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Allelic differences at two loci govern different mechanisms of intraflower self-pollination in self-pollinating strains of periwinkle

Affiliation

  • 1 Central Institute of Medicinal and Aromatic Plants, Field Station, Allalasandra, Bangalore 560 065, India. [email protected]
  • PMID: 15598715
  • DOI: 10.1093/jhered/esi004

Allelic differences at two loci govern different mechanisms of intraflower self-pollination in self-pollinating strains of periwinkle

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Authors

Affiliation

  • 1 Central Institute of Medicinal and Aromatic Plants, Field Station, Allalasandra, Bangalore 560 065, India. [email protected]
  • PMID: 15598715
  • DOI: 10.1093/jhered/esi004

Abstract

Periwinkle [Catharanthus roseus (L.) G. Don], an ornamental and medicinal plant, is a self-compatible, insect-pollinated plant species in which intraflower self-pollination does not occur because of spatial separation of the stigma and anthers. Recently three self-pollinating strains-MJ, VI, and OR-were identified. Self-pollination in these strains was found to be brought about by continuous increase in gynoecium length from anthesis to self-pollination, in contrast to non-self-pollinating strains, in which the stigma remained below the base of the anthers from anthesis to flower drop. Self-pollination in these strains was found to be controlled by duplicate, recessive genes. Self-pollination in strains MJ and VI was brought about by an increase in gynoecium length resulting from an increase in the length of the ovary, while in the strain OR, the increase in gynoecium length was because of an increase in the length of the style from anthesis to self-pollination. The three strains were intercrossed to determine the relationship between genes governing self-pollination in these strains. The F(1) plants and all plants of the F(2) generation of the cross MJ x VI exhibited self-pollination that was brought about by an increase in the length of the ovary, indicating that the same genes were involved in these two strains. The F(1) plants of crosses OR x MJ and OR x VI, exhibited self-pollination that was brought about by an increase in the length of the ovary, indicating that self-pollination brought about by an increase in the length of the ovary was dominant over self-pollination brought about by an increase in the length of the style. In the F(2) and backcross [(OR x MJ) x OR and (OR x VI) x OR] generations, both self-pollinating and non-self-pollinating plants were observed. The ratio of plants with self-pollination brought about by an increase in the length of the ovary, non-self-pollinating plants, and plants with self-pollination brought about by an increase in the length of the style in the F(2) and backcross generations fit 9:6:1 and 1:2:1 ratios, respectively. All plants of the backcrosses [(OR x MJ) x MJ and (OR x VI) x VI] exhibited self-pollination brought about by an increase in the length of the ovary. The results thus supported the earlier finding that self-pollination in the studied strains was controlled by duplicate, recessive genes and suggested that three alleles at two loci determine the occurrence or nonoccurrence of intraflower self-pollination in periwinkle.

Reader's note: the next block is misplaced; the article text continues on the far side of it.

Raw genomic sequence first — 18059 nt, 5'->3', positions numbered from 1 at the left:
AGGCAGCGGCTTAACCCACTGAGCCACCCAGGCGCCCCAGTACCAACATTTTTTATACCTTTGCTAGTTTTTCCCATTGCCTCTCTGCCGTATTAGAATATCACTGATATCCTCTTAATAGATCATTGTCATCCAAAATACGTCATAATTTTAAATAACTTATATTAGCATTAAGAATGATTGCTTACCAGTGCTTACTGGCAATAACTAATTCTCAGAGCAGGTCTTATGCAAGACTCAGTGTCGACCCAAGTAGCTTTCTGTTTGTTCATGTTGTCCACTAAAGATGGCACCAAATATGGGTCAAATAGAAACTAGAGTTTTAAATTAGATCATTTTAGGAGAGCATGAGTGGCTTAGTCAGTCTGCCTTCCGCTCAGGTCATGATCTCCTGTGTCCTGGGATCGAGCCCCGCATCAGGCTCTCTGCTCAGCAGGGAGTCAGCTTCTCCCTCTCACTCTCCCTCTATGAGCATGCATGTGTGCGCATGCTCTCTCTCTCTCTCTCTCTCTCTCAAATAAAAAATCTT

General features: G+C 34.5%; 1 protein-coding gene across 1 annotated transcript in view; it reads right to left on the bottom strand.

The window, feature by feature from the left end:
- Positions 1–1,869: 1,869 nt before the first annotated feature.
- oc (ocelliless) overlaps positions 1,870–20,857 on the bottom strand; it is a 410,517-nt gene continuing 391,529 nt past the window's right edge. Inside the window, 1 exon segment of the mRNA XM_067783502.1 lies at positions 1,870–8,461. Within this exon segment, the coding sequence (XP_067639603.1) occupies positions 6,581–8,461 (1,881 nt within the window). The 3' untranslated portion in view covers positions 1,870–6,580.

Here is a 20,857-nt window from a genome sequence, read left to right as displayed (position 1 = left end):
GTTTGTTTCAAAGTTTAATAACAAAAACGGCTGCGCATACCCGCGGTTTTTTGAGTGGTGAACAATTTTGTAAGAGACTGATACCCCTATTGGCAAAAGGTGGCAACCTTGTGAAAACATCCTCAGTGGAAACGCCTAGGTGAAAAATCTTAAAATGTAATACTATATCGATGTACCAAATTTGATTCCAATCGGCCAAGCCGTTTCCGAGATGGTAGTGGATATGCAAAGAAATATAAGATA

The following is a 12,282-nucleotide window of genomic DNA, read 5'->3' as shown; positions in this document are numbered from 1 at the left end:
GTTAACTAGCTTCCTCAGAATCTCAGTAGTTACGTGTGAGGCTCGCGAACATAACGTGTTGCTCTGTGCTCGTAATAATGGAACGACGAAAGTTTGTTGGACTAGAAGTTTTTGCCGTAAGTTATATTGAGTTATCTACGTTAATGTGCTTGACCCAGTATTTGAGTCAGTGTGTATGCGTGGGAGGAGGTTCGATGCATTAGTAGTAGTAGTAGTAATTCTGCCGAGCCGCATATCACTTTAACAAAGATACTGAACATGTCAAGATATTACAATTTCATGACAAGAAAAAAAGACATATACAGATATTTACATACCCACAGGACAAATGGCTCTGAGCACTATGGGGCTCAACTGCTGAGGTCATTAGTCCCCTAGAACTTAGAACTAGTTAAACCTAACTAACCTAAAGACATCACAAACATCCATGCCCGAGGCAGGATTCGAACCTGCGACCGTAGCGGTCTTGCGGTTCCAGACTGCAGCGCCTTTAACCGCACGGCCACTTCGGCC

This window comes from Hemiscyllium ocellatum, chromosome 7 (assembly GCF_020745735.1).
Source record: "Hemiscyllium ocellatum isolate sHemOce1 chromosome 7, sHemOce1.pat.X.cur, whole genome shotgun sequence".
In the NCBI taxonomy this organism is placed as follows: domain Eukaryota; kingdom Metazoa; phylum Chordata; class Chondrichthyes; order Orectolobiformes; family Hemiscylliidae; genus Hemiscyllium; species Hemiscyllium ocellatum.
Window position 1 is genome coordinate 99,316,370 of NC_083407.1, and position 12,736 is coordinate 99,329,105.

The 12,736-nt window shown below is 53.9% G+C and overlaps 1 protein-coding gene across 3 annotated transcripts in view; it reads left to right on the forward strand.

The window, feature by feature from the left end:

Periwinkle [Catharanthus roseus (L.) G. Don], an ornamental and medicinal plant, is a self-compatible, insect-pollinated plant species in which intraflower self-pollination does not occur because of spatial separation of the stigma and anthers. Recently three self-pollinating strains-MJ, VI, and OR- …